In Defense of the Slytherins

Places recently visited: Westminster Abbey, London Coliseum, St. James Park, the Harry Potter Experience at Warner Bros. Studios, and the Tower of London


Ellie (the Hufflepuff), me (the Slytherin), and Caty (the Ravenclaw) enjoying the Harry Potter Experience in London together

Before I begin, I would like to warn you that I am in no way claiming to be an expert on Harry Potter. I have read some of the books, but I am a total HP impostor when standing next to the majority of my generation. However, I stand by my arguments.

For those of you who have the same knowledge of Harry Potter that I had last year (as in, none at all), the students at fictional Hogwarts are split into four different houses: Gryffindor, Slytherin, Ravenclaw, and Hufflepuff. Fans of the books can also be sorted into the different houses, usually by the Pottermore quiz, and the true fanatics are always loyal and proud of the house they are put into. Each group has their own stereotype – Gryffindors (which is the house all of the main characters are in) are brave, Slytherins are ambitious (and often the rivals of the Gryffindors), Ravenclaws are smart, and Hufflepuffs are loyal. I was sorted into Gryffindor, and maybe this is committing some sort of HP treason, but I identify with the Slytherins more than any other house. I can see how I may have similar characteristics as the Gryffindors, but it is the Slytherin part of my being that surfaces in any Harry Potter conversation.

I understand that Gryffindors are the heroes in the Harry Potter books, that the Ravenclaws come to the Gryffindors’ defense, and that Hufflepuffs are just generally lovable.

Well, this is my defense of the Slytherins.

People are complex. We’re all a mix of good and bad traits, and not one person can claim to be purely one or the other. Slytherins have a bad reputation¬†because the Dark Wizards (i.e. evil characters) are mostly from that house. Well, that obviously casts a shadow over the poor Slytherins. But that doesn’t make the whole house bad, just like Harry Potter being a Gryffindor isn’t going to make that entire house heroic. The same goes for Hufflepuff and Ravenclaw. None of the houses can be defined by good or evil, and no individual can be defined by good or evil either.

Characters in stories (well written characters, at least) are always the same way. Heroes have flaws and antagonists have some redeeming or humanizing characteristics. Voldemort, the villain that threatens the livelihood of dear Harry Potter from the get go, is supposedly pure evil. A friend with much more knowledge of the series than I have told me that he was written as a representation of Satan. If this is true, if Voldemort truly is 100% evil, then I admit (probably to the protests of the rest of the world) that I have lost a little respect for the author’s depiction of her character. Our enemies, the enemies of all of the readers our there, will never be pure evil. They, like their heroic counterparts, are going to have good and bad qualities. The heroes of all stories must encounter both sides of their enemy in order to truly defeat them (or sometimes to be overcome by them), just as their own flaws are revealed and exploited.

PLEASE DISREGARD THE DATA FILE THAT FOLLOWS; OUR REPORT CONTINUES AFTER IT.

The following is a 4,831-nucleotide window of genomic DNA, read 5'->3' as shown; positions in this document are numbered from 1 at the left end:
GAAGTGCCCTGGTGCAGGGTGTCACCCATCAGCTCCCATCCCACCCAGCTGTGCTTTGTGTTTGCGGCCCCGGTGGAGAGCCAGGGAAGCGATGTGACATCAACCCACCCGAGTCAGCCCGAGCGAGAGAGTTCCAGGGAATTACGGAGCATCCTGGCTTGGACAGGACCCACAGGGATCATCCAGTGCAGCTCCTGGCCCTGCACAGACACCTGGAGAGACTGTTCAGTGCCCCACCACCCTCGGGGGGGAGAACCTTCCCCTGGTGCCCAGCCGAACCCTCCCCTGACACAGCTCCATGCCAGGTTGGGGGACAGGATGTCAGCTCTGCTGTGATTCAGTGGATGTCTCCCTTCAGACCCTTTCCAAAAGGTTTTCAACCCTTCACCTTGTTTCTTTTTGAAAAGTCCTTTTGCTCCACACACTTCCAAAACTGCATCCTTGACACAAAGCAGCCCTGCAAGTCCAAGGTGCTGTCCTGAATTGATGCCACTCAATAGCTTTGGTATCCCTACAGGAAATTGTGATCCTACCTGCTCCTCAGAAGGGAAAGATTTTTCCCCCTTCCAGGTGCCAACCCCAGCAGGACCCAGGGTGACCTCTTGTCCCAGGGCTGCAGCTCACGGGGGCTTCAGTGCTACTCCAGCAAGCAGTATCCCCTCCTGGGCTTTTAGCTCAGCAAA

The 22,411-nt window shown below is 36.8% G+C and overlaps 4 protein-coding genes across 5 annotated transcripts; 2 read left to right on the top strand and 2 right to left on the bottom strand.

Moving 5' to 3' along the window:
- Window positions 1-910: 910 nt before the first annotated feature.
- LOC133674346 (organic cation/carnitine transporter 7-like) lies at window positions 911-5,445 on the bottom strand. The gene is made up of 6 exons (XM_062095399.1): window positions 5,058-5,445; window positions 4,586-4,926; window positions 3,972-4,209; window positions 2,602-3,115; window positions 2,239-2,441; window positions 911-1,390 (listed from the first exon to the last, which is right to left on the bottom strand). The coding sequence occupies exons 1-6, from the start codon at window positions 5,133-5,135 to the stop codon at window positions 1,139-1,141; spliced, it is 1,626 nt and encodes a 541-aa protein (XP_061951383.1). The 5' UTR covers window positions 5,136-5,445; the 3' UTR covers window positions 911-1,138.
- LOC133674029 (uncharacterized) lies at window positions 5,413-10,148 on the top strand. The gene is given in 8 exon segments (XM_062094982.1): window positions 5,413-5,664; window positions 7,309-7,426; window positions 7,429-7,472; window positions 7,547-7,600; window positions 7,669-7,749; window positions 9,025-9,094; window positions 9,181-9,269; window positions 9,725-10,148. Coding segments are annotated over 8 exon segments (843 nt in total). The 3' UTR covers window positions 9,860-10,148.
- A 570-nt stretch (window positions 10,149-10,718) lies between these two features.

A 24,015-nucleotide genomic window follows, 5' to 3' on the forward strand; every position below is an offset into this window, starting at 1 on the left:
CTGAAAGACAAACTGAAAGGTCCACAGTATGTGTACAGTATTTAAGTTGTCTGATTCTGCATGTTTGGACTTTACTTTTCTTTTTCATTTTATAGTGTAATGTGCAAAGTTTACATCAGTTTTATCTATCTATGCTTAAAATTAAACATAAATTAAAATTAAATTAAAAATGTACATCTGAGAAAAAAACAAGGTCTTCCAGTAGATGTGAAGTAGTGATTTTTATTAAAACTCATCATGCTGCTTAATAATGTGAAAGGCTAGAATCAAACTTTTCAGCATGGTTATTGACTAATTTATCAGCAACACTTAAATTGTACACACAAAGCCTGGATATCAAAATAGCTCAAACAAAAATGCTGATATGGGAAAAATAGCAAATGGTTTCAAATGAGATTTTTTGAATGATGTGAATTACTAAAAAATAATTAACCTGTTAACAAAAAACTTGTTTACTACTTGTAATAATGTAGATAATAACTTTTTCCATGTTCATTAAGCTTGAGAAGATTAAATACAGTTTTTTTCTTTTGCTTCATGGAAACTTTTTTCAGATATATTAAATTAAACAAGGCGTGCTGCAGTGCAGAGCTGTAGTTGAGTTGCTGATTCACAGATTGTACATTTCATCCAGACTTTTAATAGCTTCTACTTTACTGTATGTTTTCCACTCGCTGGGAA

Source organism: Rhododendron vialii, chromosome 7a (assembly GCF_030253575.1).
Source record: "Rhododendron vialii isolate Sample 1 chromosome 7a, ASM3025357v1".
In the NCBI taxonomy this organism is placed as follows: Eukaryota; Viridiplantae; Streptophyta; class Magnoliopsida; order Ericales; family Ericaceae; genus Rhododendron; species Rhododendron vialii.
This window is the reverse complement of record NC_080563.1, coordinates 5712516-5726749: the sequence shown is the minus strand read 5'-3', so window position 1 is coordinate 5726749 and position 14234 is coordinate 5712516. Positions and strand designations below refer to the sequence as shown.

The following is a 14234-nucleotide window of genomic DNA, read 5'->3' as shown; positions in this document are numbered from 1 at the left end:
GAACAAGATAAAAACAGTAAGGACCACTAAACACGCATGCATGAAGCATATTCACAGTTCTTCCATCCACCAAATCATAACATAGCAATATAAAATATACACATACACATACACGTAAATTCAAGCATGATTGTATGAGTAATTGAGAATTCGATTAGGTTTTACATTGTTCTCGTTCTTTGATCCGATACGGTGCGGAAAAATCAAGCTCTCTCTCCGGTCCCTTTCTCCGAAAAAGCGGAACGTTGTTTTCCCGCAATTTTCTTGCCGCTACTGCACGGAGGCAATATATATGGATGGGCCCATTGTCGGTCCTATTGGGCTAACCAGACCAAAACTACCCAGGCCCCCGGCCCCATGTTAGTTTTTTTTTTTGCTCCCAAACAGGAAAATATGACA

A Slytherin can be a bad person, don’t get me wrong. It’s obvious by some of the students the house has produced. But a Slytherin can also be a good person because they should each be defined by their own characteristics, not by the total summation of their house.

But then the question can be asked, what makes a good person? We each have our own idea of what is good and bad, based on our own moral compasses and what is socially acceptable. I don’t think there is a set of characteristics you can assign to each individual that is considered “good,” though. There is evil in the world, but I think a lot of people tend to take one bad seed and call the whole garden evil. One bad Slytherin does not make the Slytherin house evil. One flaw does not deter the hero from following her or his path. Rather, recognizing “the bad,” or what we individually consider to be bad, within each of ourselves only contributes to the growing of “the good.” Without the bad, there can be no good.

I believe in evil, but I also believe in good people – good people who are always flawed.

So no more talk of the Slytherins being evil! (I’m looking at you, Gryffindor!)

Mischief managed.


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